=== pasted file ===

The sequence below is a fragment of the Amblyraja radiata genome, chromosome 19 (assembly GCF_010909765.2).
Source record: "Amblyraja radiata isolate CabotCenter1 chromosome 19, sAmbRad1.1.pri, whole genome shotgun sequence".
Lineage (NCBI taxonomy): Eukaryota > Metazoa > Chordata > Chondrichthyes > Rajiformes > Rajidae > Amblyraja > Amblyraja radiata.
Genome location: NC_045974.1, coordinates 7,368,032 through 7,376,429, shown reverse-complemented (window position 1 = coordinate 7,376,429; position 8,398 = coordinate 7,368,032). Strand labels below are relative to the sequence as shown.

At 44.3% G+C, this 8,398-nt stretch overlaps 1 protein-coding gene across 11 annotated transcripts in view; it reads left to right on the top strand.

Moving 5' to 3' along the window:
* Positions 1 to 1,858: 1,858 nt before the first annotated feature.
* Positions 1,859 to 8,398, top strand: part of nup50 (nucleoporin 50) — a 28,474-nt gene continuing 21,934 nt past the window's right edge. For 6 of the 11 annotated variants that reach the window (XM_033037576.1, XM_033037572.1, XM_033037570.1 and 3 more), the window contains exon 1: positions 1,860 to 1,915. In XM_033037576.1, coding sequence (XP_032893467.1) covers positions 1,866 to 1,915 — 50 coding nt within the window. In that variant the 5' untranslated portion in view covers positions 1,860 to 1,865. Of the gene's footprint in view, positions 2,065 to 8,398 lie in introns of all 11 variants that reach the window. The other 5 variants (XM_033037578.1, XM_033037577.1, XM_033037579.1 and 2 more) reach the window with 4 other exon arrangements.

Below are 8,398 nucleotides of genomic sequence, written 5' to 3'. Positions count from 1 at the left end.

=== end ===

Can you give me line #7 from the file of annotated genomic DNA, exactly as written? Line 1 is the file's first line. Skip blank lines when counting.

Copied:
* Positions 1 to 1,858: 1,858 nt before the first annotated feature.